Forget it, said the punk on my chest. Forget choice. Forget the power of love. Forget everything but my snarl, my scrawny body that has you down, my knee on your heart, and my voice reaching into your past, slamming you against the wall of the past, the past you deny which is my refuge and my strength.


Deciding to take karate wasn’t easy. I knew, instinctively, I needed to learn to fight, but my combative mind kept raising objections. How could I espouse love and compassion while learning to punch and kick? What about Gandhi’s example? Or the inspiring non-violence of the civil rights movement? What about turning the other cheek? Was my own safety more important to me?

Of course it was. Don’t talk about God to starving men, Gandhi said. Feed them first. I was starving, too. For self-confidence. For a love of self that doesn’t rise on broken wing, to be knocked down by the first gust. For the sustenance I’d learned to live without, but without which I couldn’t really live — not fully, not in generous embrace of self.

To face my fear meant to face my fear. Not just to talk or write about it, not to read about the martial arts, or worry about finding the “right” teacher. There was a class two nights a week just a few blocks away — in an elementary school gym, taught by a third-degree black belt whose decidedly pragmatic approach left little room for my philosophizing; here I was going to learn to fight, or I was going to get hurt. And here I’m learning: getting hurt hurts, but I survive it; fighting isn’t hard, though fighting well is.

How important for me just to walk through the door (didn’t Woody Allen say eighty percent of life is just showing up?) — ludicrously out of place, exactly where I need to be: summoning the dragon from its lair. This changes everything. Instead of just being afraid, I become aware of specific dangers: a fist moving toward me, a kick aimed at my groin. And I respond. Not always “appropriately,” as far as classic form. But I act — facing the fear instead of avoiding it — and this parts the shadows.

In my teacher’s movements, there is a power that derives from focused attention, a poise that seems so “natural” when the body is relaxed and the mind watchful — this seems worth striving for. The energy and discipline involved in learning a difficult movement, practising it again and again until I get it right, is not unlike rewriting the same sentence again and again until I get it right, and makes me just as happy, and is just as much an act of love. Is this glorifying violence? I don’t think so.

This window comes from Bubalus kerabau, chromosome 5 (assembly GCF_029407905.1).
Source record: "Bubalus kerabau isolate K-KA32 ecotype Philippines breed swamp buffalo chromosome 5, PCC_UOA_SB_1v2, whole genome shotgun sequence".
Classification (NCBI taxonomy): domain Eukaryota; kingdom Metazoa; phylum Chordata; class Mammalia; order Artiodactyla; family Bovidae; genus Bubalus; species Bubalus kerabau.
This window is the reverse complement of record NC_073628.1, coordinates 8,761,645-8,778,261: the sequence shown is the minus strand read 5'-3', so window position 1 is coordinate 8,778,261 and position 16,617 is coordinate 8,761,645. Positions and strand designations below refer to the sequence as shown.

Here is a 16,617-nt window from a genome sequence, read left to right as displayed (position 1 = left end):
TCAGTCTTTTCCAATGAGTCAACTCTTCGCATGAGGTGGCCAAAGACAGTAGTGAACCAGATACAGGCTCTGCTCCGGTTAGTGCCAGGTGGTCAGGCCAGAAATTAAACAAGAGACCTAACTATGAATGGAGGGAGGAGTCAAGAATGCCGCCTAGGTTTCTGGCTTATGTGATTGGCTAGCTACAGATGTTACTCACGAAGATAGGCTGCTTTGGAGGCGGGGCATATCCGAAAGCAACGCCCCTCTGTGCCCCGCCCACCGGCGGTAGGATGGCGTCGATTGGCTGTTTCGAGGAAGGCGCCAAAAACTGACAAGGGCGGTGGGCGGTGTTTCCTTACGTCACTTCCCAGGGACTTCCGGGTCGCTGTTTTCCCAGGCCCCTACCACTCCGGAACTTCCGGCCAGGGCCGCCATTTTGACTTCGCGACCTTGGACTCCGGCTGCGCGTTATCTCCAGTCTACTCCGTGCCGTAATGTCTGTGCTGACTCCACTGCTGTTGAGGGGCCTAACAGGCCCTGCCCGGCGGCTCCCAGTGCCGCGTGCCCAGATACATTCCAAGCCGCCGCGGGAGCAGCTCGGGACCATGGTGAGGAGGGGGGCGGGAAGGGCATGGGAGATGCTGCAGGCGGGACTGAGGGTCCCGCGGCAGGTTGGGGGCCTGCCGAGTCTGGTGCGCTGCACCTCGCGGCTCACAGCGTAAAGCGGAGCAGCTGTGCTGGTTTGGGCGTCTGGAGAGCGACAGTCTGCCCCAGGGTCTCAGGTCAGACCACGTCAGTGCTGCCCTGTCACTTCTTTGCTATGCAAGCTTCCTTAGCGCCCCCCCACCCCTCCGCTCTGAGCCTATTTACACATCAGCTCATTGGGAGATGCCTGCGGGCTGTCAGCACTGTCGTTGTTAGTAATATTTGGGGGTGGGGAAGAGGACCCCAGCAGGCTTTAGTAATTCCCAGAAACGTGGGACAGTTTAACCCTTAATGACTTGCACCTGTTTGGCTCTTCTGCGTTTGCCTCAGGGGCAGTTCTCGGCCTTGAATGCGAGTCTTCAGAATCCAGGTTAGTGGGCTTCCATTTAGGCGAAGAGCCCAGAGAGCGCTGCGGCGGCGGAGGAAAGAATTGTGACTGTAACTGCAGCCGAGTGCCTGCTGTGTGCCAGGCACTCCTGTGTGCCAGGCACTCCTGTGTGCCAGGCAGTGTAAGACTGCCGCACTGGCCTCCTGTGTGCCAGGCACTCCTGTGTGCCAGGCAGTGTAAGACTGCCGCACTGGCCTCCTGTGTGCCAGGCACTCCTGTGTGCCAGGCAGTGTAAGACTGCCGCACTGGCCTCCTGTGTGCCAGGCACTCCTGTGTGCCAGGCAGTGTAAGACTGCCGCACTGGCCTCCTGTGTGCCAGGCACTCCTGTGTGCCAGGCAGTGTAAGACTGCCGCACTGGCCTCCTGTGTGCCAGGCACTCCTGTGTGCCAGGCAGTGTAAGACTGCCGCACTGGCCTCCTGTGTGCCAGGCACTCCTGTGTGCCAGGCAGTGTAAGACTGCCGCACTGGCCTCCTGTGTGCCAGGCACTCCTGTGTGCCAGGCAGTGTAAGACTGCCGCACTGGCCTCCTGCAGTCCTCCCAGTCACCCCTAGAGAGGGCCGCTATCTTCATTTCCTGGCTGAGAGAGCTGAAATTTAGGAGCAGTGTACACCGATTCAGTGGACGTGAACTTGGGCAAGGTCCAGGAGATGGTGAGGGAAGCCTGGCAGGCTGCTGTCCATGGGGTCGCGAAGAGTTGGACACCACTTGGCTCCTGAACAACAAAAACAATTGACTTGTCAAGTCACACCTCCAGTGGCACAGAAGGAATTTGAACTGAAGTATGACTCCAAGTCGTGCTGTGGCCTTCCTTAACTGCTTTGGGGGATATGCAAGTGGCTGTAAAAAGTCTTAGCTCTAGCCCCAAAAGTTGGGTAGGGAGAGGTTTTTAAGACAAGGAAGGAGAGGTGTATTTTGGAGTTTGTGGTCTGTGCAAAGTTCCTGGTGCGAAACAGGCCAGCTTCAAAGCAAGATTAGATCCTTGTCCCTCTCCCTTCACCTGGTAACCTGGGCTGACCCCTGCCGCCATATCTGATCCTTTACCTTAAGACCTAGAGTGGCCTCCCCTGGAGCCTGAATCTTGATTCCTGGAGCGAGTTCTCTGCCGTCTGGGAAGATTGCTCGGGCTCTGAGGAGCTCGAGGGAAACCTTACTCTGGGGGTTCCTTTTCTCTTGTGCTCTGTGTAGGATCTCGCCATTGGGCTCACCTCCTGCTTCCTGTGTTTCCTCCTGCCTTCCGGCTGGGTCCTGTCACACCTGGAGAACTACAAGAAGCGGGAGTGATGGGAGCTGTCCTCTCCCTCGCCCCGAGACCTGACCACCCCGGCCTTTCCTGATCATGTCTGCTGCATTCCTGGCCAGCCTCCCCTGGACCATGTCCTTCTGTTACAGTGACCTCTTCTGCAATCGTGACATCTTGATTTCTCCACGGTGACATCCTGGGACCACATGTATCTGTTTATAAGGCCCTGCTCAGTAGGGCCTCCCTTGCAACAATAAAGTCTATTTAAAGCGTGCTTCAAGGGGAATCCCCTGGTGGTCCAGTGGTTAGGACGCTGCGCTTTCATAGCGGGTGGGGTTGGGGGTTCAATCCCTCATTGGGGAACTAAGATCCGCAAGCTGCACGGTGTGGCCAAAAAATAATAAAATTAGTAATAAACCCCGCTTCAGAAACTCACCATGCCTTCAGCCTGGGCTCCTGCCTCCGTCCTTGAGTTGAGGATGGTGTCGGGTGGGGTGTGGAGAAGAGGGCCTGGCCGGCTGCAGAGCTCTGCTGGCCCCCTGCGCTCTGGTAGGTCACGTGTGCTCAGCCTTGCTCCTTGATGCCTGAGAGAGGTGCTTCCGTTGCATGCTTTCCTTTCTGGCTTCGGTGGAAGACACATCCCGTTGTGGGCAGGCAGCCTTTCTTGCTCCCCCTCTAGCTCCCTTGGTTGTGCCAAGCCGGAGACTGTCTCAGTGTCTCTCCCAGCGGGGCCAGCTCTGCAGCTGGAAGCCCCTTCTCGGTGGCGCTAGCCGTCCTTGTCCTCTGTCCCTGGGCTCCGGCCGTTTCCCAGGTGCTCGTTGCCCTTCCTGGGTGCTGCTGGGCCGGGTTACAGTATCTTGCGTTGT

What does it mean, anyway, for me to be “against” violence? It sounds good, but what about the violence in me? All these years of violence to self — who’s to blame for that? Not my parents, unless I blame their parents, and theirs — and where do I end up then? Who’s to blame that I’m human — not just animal, but not angel either?

I sit quietly, without the distraction of a television or a book or a sunset, without talk, without work, and see how much violence is here: raging desire, the high waves of ambition and envy and greed. It’s a hurricane, all right. And from the eye of the storm, I see also that “the world” is an abstraction; I project what I fear and call it reality.

“At the root of all war is fear,” Thomas Merton wrote. “Not so much the fear men have of one another but the fear they have of everything. It is not merely that they do not trust one another; they do not even trust themselves. If they are not sure when someone else may turn around and kill them, they are still less sure when they may turn around and kill themselves. They cannot trust anything, because they have ceased to believe in God.”

War, which everyone loathes, is how we live. The world is split by competing ideologies, and so are we — split from each other and from ourselves, the body split from the mind, the mind split from itself. We call across great canyons and only the wind answers.

Even the atom is split, giving us our greatest weapon ever against the pain of living.

There is no protection against the bomb, but there’s no protection against life, either. I know that whenever I look for guarantees against uncertainty, I become my own worst enemy, afraid to feel or to remember, an ideologue with iron fist, disregarding contradiction, paradox, possibility.

How can the nations not be at war? They are the sum of us. States of mind. We rail against the leaders, but that’s like banging our own heads against the wall.

World peace means the world at peace, which means each of us at peace. For each of us, the path to peace is different; for me, right now, it’s something as seemingly incongruous as learning karate; at other times, it’s meant facing other fears.

As I do, my world changes. Peace becomes real to me, not some abstraction that world leaders may or may not deliver. Denying my fear — protecting myself with the guided missiles of cleverness, the padded heart — sets me at war with myself, and the world. Better to say no to fear, no to war.

— Sy